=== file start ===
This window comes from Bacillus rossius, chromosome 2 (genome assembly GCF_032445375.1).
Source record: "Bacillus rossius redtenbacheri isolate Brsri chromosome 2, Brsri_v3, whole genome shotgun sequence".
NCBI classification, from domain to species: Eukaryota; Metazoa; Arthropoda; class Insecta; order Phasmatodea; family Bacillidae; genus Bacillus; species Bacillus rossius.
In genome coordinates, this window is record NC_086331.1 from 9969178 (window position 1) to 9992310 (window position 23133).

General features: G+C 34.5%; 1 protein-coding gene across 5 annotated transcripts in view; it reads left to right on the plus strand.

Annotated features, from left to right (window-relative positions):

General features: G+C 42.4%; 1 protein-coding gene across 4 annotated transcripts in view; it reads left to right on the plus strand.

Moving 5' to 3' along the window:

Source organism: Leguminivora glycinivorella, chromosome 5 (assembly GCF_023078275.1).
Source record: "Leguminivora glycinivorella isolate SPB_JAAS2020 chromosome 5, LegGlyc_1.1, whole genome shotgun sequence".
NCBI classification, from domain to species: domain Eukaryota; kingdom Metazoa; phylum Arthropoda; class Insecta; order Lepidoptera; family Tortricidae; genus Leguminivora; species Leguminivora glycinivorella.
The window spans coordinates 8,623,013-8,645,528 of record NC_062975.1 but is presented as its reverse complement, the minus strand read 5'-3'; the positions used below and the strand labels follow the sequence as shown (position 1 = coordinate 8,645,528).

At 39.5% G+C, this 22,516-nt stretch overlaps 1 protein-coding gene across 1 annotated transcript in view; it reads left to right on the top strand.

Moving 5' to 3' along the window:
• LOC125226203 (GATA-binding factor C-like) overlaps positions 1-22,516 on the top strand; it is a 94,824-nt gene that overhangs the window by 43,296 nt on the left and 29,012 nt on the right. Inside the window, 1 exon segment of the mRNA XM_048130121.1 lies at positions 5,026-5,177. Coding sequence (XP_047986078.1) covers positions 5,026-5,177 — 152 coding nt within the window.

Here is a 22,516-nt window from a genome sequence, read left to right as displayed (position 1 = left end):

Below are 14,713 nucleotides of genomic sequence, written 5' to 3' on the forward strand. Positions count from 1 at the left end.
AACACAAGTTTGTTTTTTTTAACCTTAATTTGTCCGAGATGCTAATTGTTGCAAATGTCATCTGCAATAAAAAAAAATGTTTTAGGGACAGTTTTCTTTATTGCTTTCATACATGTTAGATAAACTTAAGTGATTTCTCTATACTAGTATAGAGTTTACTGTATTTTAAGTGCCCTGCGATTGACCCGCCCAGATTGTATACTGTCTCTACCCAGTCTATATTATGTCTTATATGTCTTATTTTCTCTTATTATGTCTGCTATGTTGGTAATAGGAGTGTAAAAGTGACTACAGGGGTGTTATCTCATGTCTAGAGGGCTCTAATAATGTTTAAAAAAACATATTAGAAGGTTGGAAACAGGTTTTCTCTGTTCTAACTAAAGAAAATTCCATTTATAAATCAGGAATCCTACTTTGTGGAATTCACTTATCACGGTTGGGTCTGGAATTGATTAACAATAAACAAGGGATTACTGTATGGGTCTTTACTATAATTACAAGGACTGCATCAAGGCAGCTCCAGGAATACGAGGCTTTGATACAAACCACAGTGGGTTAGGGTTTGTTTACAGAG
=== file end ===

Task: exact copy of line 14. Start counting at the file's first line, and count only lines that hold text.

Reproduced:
Moving 5' to 3' along the window: